State Journal: Children of the state; Out of work
Looking back over two decades, a senior school-finance researcher recently acknowledged that he and his colleagues had failed to anticipate the extent to which the fundamental responsibility for funding education would shift from the local level to the states.
At a workshop at the annual meeting of the American Education Finance Association this month, Kern Alexander of Virginia Polytechnic and State University reflected on his role in the National Education Finance Projects, one of two federal panels that issued influential reports on school funding in the early 1970's.
"We missed a lot of things,'' Mr. Alexander recalled. "We didn't know they were state funding systems, not local systems.''
"We didn't look at students as children of the state, rather than of the locality,'' he added.
Another unforeseen development was the emergence of equity lawsuits as a major factor in school finance, Mr. Alexander said.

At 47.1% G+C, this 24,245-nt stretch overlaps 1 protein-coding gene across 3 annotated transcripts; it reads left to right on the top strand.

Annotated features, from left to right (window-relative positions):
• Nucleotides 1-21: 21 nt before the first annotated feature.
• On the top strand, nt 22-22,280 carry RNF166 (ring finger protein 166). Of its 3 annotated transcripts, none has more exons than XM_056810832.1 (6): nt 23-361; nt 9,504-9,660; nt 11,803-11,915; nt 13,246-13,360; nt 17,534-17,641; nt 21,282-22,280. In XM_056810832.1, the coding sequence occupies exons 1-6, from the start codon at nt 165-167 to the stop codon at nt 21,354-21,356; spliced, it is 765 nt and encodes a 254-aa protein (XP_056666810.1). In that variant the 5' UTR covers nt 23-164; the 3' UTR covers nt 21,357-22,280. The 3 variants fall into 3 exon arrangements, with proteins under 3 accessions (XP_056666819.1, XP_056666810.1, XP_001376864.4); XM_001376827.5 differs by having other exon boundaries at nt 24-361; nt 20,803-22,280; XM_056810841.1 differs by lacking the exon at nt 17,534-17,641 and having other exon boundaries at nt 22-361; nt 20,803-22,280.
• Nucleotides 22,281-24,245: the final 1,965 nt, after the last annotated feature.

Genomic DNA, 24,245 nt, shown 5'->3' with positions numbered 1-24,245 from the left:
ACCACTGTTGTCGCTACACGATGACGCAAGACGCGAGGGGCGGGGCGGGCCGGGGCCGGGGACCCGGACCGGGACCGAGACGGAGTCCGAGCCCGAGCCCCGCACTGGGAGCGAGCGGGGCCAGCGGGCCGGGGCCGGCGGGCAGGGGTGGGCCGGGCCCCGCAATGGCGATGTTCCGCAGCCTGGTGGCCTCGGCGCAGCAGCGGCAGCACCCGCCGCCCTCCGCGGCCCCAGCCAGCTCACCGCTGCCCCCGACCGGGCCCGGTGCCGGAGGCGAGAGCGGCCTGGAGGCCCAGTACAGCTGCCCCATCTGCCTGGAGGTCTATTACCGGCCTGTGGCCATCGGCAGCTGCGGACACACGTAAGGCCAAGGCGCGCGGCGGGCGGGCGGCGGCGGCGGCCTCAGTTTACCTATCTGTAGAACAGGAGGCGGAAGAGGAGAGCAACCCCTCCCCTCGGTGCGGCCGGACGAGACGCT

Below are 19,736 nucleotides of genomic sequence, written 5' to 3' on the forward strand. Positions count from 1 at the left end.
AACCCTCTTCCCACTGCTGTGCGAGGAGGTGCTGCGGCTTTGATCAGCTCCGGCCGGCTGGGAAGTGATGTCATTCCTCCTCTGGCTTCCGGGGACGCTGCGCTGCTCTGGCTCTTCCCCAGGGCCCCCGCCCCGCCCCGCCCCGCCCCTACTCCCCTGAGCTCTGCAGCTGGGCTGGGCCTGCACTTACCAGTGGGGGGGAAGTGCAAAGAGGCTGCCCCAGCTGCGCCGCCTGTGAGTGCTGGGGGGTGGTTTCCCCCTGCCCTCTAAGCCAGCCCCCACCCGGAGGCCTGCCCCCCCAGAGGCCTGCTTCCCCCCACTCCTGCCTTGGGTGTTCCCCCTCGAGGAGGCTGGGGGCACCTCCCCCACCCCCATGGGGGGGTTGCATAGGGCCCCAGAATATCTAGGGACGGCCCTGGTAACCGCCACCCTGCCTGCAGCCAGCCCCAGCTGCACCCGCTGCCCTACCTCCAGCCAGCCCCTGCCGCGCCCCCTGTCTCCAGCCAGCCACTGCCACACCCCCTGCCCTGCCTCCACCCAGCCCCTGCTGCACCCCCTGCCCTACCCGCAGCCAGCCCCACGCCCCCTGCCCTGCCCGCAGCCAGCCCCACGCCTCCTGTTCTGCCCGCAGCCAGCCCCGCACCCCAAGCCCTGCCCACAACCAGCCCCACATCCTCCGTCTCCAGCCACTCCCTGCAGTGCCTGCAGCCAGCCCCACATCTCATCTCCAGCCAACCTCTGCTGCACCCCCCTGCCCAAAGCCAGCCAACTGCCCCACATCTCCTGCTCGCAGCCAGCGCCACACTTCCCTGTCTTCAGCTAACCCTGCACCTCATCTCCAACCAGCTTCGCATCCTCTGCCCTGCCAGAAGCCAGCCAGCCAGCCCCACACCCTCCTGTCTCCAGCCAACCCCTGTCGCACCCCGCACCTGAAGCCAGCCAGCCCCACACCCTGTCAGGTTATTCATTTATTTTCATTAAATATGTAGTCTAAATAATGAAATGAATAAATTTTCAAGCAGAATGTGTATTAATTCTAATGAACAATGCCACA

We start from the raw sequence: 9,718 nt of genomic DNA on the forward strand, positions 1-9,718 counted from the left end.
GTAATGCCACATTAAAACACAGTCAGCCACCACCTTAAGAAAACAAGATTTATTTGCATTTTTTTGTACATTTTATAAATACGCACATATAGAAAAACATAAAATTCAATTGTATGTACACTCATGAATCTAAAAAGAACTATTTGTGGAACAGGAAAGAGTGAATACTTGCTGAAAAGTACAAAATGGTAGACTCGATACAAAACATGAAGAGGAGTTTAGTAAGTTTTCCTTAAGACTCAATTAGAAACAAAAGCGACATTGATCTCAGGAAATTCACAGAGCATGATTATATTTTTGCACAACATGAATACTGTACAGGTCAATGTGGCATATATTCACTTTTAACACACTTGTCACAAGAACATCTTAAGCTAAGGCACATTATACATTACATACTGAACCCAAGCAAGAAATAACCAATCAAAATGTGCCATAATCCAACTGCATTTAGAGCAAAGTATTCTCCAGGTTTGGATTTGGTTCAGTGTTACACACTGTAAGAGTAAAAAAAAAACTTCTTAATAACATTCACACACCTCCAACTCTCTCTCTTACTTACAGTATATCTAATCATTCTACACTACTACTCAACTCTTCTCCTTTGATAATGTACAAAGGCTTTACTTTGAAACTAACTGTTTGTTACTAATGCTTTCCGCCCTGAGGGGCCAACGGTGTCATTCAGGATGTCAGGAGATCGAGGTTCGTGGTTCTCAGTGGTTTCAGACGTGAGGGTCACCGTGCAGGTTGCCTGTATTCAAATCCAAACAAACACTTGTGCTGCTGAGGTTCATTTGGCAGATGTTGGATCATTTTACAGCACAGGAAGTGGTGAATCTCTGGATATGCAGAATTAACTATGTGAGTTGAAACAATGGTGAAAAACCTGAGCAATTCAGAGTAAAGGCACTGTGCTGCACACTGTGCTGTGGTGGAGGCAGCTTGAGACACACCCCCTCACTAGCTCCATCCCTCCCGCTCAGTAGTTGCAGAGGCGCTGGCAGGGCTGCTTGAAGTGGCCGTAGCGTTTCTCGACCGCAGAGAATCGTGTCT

"We didn't realize that the legislatures' plenary powers would be called into question by the courts and the language of the state constitutions,'' he said. "We didn't know we would have 25 active finance cases today.''
Mr. Alexander noted later, however, that his panel's work had had an important impact on many states' school-finance systems, leading for example to a greater emphasis on the early grades in funding formulas.
Moreover, he added, "We saw that the public had to be convinced of the need for investment in education.''
Participants in the workshop at the Albuquerque, N.M., meeting also speculated on the kinds of changes likely to occur in school finance over the next two decades.
For Mr. Alexander, a key task will be to understand the full implications of court decisions mandating greater equity in state school-funding systems.
"We haven't fully accepted the idea that we aren't operating with a small amount for some children and a large amount for others,'' he said.
Another veteran of the earlier panels, Richard Rossmiller of the University of Wisconsin at Madison, suggested that the trend of recent years would continue to its logical conclusion.
"Pressures will move us to full state funding and a full system of choice,'' Mr. Rossmiller predicted. "I see local control as becoming more and more mythological.''
Mr. Rossmiller also noted an ominous implication of that trend for members of the A.E.F.A., who spend much of their time studying and debating how money is divided up at the state and school district levels.
"In 20 years, we won't have a job,'' he warned.--H.D.